The law of willful patent infringement has changed. After the Federal Circuit’s decision in Bard Peripheral Vascular, Inc. v. W.L. Gore & Associates, Inc., 682 F.3d 1003 (Fed. Cir. 2012), it will now be more difficult for patent owners to prove willful infringement and recover enhanced drawings.
In Bard, the plaintiff, Bard Peripheral, owned a patent covering blood vessel grafting technology. Bard filed suit for patent infringement and the case was tried to a jury in the district court for the District of Arizona. The jury found that Gore had infringed Bard’s patent and that the infringement was willful, awarding Bard $185 million in compensatory damages and $185 million in enhanced damages for willfulness.
Gore appealed and a panel of the Federal Circuit Court of Appeals affirmed the verdict. Gore then petitioned for an en banc rehearing on the issue of willfulness. The appellate court granted the petition and referred the case to the same panel for reconsideration.
On June 14, 2012, the panel issued its decision. The decision vacated the previous decision as it pertained to willfulness and set a new standard for determining the objective prong of the willfulness test. The panel remanded the case to the trial court for the consideration of the finding of willfulness.
The test for willfulness was established by the Federal Circuit in its 2007 decision in In re Seagate Technology, LLC, 497 F.3d 1360 (Fed. Cir. 2007). There, the court held that willful infringement was a two-pronged test. The first prong is an objective standard: did the infringer act despite an objectively high likelihood that it was infringing? The second prong is a subjective standard: did the infringer know or should have known of the high risk that it was infringing? The Seagate court did not change the longstanding rule that the issue of willfulness is a question of fact which is reviewed by the appellate court under a clearly erroneous standard.
In subsequent cases, the Federal Circuit held that if an infringer acted based on a reasonable defense, the objective prong would not be met.
In Bard, the court explained that since Seagate, its view on willfulness had changed, stating: “[O]ur opinions have begun to recognize that the issues are more complex.”
The court stated, at 1006:
“[W]e conclude that simply stating that willfulness is a question of fact over-simplies the issue. While the ultimate question of willfulness based on an assessment of the second prong of Seagate may be a question of fact, Seagate also also requires a threshold determination of objective recklessness. That determination entails an objective assessment of potential defenses based on the risk presented by the patent. Those defenses may include questions of infringement but also can be expected in almost every case to entail questions of validity that are not necessarily dependent on the factual circumstances…”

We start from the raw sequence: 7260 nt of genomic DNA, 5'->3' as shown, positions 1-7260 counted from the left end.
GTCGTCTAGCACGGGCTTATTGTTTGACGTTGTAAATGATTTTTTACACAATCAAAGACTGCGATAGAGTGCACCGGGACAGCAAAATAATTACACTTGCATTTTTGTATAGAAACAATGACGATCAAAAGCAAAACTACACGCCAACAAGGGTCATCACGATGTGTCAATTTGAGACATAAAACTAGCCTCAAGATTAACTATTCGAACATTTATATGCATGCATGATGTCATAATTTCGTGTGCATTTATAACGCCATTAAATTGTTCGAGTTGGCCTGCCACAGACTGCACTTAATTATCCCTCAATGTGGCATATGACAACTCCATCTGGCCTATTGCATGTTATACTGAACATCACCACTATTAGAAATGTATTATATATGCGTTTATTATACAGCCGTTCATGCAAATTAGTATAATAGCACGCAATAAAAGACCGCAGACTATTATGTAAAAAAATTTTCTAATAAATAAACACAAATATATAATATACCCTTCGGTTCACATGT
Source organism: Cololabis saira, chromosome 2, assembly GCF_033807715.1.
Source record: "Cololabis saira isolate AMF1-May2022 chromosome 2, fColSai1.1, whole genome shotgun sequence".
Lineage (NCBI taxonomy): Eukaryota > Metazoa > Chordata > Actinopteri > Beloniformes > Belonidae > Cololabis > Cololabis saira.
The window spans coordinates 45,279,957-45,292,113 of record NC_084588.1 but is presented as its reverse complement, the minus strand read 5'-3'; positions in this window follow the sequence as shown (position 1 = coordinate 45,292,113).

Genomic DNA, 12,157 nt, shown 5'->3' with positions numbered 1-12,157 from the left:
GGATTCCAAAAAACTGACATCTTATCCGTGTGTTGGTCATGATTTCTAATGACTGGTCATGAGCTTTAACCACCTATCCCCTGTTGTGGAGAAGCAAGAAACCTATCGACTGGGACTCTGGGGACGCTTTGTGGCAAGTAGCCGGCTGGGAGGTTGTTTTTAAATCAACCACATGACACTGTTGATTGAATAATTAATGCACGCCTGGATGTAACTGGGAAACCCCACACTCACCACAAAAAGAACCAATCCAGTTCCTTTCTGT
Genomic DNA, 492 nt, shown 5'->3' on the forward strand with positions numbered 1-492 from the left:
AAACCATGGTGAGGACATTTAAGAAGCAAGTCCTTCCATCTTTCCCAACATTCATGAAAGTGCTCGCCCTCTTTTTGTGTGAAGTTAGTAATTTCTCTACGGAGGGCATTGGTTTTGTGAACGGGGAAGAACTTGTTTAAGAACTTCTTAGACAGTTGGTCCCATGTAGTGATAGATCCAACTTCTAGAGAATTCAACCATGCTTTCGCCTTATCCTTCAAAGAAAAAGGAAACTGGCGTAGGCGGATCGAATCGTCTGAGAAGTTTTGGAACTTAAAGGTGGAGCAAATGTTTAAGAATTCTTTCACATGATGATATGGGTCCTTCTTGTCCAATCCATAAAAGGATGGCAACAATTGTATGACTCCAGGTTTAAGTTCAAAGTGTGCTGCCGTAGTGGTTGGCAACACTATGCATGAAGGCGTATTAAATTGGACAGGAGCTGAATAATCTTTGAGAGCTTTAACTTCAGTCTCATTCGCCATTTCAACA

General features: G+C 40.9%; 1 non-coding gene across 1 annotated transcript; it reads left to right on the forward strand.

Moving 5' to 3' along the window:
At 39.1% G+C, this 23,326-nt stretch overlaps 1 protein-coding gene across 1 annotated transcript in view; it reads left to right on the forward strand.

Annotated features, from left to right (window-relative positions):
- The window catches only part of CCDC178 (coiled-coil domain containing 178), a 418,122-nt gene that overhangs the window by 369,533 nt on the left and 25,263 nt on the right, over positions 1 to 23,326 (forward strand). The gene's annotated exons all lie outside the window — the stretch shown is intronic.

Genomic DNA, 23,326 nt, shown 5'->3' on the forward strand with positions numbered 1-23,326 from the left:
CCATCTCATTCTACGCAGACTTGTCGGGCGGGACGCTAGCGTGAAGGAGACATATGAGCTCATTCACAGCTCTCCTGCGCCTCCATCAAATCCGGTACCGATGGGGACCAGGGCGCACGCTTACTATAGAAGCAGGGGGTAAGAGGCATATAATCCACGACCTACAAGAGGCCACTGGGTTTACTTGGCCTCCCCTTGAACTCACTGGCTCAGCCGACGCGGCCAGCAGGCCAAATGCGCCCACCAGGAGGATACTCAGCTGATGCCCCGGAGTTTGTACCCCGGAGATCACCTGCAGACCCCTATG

The court acknowledged that it may be difficult to determine whether a particular issue is a question of law, a question of fact, or a mixed question of law and fact. However, the court held that the first prong of the willfulness test, the objective standard of reasonableness (objective recklessness), should be decided by the judge as a question of law and would be reviewed under a de novo standard. The court stated that the judge was in “the best position for making this determination of reasonableness,” even if the issue was a mixed question of law and fact.
The court explained that in applying its new rule, in cases where the defense is solely a legal question, such as when a defendant relies on a theory of claim construction, the trial judge will simply decide whether the defendant was objectively reasonable. In those cases where the defense is a question of fact or a mixed question of law and fact, such as anticipation or obviousness, then the underlying factual issues may be decided by the jury, but the trial judge must decide the objective reasonableness of the defense. “[T]he ultimate legal question of whether a reasonable person would have considered there to be a high likelihood of infringement of a valid patent should always be decided as a matter of law by the judge.” Id. at 1008.
After setting forth the new rule, the court remanded the Bard case to the trial court for the purpose of determining whether Gore’s defenses were objectively reasonable. If the defenses were objectively reasonable, then the threshold for reaching the second prong would not be met. The jury’s verdict of willfulness would be reversed.
In analyzing the effect of the Bard decision on patent litigation, most commentators believe that the case will result in fewer findings of willfulness, because judges will be reluctant to risk reversal of their rulings under a de novo standard of review. Thus, it is expected that plaintiffs will find it more difficult to obtain judgments of willfulness and to recover enhanced damages. The decision also may further complicate trials of patent infringement cases, by requiring a separate hearing, perhaps with separate phases, on willfulness.